James M. Berklan

Forget the debate over alternative vs. traditional fuels. The smart leader is going to find out what powers Leah Klusch and pay to corner the market on that.

Long-term care has no better example of passion for getting it right, and helping others get it right, than Klusch. The popular founder of the Alliance Training Center, the 80-year-old had an extra charge in her step after the release of the 2025 Medicare Part A payment rule last week.

That’s saying a lot.

Leah wants you to give her a call in the next 40 minutes, her office emailed me after I had asked for comments from the woman who first helped the government write regulations nearly 60 years ago.

I punched in her number and she immediately answered and dove into observations that she felt could help her caregiving sisters and brothers around the country. The only time constraint on this segment of her impromptu teaching? Well, she would still be at the hospital for about a half hour while she completed yet another blood transfusion she was getting for the cancer that has subjected her to chemotherapy for nearly a year.


Asked if she would be OK with that personal information circulating, she quickly responded in the affirmative: “Sure, Let ‘em know I’m doing OK. I’m proud of my fight.”

Another reason why, when Leah talks, you should listen carefully. Thousands wisely have throughout the years.

Leah Klusch

Referring to a McKnight’s story headline she read about the newly proposed pay rule at 5:30 that morning, she declares: “CMS didn’t just get a big stick. CMS got a hatchet because of what they’re proposing for the way the fines are going to be set!”

Yes, she’s concerned about what the Centers for Medicare & Medicaid Services has in store for skilled nursing providers via the proposed pay rule.

“What happened is they’re changing the lens on the microscope they’re going to use to look at the data that creates the payment,” she explains.

A lot of facilities are still sloppy with the accuracy of their data and data formulation processes, she says. Many, if not most, providers still need to get in line with new MDS procedures that were instituted in October.

Only 40% of them are doing what was newly required six months ago, she estimates. Knowing her diligence, by next week, she’s liable to be able to report on the other 60%..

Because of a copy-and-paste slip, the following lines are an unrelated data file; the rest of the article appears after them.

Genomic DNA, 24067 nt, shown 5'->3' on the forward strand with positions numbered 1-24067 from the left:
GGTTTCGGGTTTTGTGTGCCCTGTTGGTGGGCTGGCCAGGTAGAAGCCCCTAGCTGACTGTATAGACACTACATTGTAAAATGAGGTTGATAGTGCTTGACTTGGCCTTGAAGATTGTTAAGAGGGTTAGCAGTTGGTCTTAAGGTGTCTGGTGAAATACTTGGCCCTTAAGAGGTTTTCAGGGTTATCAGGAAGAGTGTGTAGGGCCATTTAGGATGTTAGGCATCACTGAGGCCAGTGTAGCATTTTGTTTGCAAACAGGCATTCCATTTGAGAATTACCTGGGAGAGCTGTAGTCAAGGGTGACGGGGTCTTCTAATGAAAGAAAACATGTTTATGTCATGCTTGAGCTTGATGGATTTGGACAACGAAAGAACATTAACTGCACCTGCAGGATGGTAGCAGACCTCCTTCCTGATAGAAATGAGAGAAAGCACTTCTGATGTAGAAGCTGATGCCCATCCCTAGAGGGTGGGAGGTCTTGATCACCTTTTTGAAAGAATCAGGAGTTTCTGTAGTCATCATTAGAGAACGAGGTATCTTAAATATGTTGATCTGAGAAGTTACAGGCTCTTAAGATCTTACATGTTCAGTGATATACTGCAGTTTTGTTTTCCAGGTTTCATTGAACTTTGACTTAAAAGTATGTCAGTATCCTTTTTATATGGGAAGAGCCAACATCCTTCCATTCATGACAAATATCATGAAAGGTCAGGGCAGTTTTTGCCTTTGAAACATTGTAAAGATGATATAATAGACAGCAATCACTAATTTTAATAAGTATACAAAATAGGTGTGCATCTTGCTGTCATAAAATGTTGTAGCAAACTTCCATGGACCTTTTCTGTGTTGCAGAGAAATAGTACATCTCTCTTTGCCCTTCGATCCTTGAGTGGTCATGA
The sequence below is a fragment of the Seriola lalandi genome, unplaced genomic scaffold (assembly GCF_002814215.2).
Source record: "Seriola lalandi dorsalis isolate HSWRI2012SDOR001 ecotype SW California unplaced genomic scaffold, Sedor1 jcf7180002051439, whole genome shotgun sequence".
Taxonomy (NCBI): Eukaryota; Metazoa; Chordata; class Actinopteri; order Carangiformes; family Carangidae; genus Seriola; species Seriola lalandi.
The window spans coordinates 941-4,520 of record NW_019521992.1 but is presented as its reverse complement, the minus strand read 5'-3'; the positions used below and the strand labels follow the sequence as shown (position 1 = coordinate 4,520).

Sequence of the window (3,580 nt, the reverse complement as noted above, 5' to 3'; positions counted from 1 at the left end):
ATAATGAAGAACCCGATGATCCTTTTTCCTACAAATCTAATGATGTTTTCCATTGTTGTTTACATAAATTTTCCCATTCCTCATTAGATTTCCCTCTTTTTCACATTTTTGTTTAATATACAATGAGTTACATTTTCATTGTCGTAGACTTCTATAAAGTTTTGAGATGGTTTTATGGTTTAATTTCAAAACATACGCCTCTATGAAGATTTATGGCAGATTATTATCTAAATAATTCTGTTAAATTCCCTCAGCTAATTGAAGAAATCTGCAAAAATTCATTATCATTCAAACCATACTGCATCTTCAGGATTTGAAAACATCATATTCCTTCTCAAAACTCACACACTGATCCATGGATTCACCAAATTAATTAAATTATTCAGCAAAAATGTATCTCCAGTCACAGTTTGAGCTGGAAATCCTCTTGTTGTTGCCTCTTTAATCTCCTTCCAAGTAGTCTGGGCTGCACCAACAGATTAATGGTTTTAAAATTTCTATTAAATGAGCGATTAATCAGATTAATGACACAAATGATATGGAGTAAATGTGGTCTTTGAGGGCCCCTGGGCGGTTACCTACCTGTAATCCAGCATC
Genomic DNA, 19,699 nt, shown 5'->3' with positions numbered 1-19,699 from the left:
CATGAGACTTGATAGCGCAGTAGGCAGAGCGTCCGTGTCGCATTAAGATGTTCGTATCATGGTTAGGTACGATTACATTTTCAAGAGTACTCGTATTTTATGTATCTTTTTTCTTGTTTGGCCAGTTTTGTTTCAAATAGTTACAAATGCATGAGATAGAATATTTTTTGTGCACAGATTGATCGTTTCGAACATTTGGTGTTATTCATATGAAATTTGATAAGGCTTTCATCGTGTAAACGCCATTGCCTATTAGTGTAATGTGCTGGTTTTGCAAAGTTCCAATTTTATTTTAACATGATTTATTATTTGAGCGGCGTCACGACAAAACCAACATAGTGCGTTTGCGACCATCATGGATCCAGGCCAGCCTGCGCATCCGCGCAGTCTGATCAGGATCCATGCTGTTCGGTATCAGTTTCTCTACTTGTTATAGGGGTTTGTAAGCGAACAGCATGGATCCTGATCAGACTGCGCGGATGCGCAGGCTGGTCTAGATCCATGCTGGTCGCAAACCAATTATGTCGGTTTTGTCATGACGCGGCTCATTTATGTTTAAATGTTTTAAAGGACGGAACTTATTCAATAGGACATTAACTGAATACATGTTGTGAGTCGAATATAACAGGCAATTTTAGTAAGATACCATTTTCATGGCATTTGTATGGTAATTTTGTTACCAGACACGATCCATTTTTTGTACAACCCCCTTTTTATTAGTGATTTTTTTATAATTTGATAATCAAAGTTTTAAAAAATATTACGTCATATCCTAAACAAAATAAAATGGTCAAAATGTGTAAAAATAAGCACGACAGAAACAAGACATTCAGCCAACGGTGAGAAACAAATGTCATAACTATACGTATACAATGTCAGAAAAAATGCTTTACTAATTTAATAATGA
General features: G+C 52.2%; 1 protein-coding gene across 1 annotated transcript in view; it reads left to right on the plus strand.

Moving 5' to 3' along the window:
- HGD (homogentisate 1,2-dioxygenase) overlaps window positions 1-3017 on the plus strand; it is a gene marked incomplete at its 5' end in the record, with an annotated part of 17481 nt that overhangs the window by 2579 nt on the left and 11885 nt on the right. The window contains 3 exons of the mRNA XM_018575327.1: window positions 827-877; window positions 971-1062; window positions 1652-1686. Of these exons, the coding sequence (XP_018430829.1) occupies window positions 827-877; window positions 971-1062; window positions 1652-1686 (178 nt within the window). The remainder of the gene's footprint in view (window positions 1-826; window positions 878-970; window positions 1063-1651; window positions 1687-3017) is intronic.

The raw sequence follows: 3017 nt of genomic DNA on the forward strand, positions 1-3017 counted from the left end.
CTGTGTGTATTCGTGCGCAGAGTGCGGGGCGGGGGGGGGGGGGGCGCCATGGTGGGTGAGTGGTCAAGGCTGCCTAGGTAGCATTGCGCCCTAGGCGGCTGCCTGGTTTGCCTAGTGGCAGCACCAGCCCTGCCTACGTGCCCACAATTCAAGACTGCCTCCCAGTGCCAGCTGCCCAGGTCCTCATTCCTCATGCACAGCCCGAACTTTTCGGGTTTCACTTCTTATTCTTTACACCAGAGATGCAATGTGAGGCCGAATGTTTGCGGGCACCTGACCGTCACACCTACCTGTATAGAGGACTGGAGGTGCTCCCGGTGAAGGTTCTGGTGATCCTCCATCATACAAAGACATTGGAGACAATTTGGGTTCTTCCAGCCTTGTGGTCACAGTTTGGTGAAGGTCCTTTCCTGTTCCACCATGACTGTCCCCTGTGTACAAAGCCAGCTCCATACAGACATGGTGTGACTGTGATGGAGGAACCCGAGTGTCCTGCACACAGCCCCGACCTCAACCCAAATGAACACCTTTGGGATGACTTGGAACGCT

Strong MDS coding, for which Klusch is an undisputed master teacher, is lacking in too many buildings, she frets. Many facilities are losing base pay on multiple patients every day. New patient mood interviews are missing the mark, costing unobservant providers $44 to $48 per patient per day, she declares as just one example. Extrapolate the math on that for 10 or more patients per day, she says with equal doses of worried mother hen and drill sergeant.

Then there are providers’ ongoing shortcomings in functional performance scoring. The math adds up to more bad numbers there unfortunately.

Klusch has known this since at least November, when frazzled provider execs started calling, bewildered about their shrinking reimbursement checks.

Things are liable to get worse for providers who don’t do their homework, or make sure their data processes are reproducible, she reminds. Senior management is ultimately responsible for all of these things, she adds.

A 2023 McKnight’s Pinnacle Awards winner who danced up to and around the stage when accepting her award, Klusch unapologetically wears her passion on her sleeve. Even when it’s punctuated by a beeping IV tube, feeding new life into her arm.

Then again, one might wonder: Could that hook-up have been a reverse process, where they’re actually pulling some of the good stuff out of her in order to infuse it in others? 

One can only hope.

James M. Berklan is McKnight’s Long-Term Care News’ Executive Editor. 

Opinions expressed in McKnight’s Long-Term Care News columns are not necessarily those of McKnight’s.